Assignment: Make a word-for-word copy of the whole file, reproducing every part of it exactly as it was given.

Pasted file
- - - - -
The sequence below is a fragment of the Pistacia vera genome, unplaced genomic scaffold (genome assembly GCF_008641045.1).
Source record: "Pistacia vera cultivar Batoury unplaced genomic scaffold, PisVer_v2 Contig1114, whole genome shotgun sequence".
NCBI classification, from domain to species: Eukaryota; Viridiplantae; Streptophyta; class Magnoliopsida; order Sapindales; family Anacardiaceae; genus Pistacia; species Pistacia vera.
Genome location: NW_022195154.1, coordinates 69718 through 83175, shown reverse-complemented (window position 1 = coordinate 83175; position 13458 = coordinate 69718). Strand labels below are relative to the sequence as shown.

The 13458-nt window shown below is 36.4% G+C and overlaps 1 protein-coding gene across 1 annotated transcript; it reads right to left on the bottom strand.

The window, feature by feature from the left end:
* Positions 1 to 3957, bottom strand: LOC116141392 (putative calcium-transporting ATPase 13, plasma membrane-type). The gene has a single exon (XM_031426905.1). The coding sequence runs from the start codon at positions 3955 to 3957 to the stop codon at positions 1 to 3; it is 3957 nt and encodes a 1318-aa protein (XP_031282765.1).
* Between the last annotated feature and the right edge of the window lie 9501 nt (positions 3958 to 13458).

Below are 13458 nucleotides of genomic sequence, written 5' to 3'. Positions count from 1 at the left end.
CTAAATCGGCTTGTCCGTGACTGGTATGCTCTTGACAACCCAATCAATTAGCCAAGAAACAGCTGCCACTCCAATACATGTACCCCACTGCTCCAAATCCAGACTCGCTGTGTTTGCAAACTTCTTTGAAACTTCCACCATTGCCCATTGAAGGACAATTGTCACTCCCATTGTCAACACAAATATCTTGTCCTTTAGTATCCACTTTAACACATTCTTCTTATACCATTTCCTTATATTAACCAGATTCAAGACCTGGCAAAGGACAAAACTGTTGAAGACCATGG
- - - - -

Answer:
The sequence below is a fragment of the Pistacia vera genome, unplaced genomic scaffold (genome assembly GCF_008641045.1).
Source record: "Pistacia vera cultivar Batoury unplaced genomic scaffold, PisVer_v2 Contig1114, whole genome shotgun sequence".
NCBI classification, from domain to species: Eukaryota; Viridiplantae; Streptophyta; class Magnoliopsida; order Sapindales; family Anacardiaceae; genus Pistacia; species Pistacia vera.
Genome location: NW_022195154.1, coordinates 69718 through 83175, shown reverse-complemented (window position 1 = coordinate 83175; position 13458 = coordinate 69718). Strand labels below are relative to the sequence as shown.

The 13458-nt window shown below is 36.4% G+C and overlaps 1 protein-coding gene across 1 annotated transcript; it reads right to left on the bottom strand.

The window, feature by feature from the left end:
* Positions 1 to 3957, bottom strand: LOC116141392 (putative calcium-transporting ATPase 13, plasma membrane-type). The gene has a single exon (XM_031426905.1). The coding sequence runs from the start codon at positions 3955 to 3957 to the stop codon at positions 1 to 3; it is 3957 nt and encodes a 1318-aa protein (XP_031282765.1).
* Between the last annotated feature and the right edge of the window lie 9501 nt (positions 3958 to 13458).

Below are 13458 nucleotides of genomic sequence, written 5' to 3'. Positions count from 1 at the left end.
CTAAATCGGCTTGTCCGTGACTGGTATGCTCTTGACAACCCAATCAATTAGCCAAGAAACAGCTGCCACTCCAATACATGTACCCCACTGCTCCAAATCCAGACTCGCTGTGTTTGCAAACTTCTTTGAAACTTCCACCATTGCCCATTGAAGGACAATTGTCACTCCCATTGTCAACACAAATATCTTGTCCTTTAGTATCCACTTTAACACATTCTTCTTATACCATTTCCTTATATTAACCAGATTCAAGACCTGGCAAAGGACAAAACTGTTGAAGACCATGG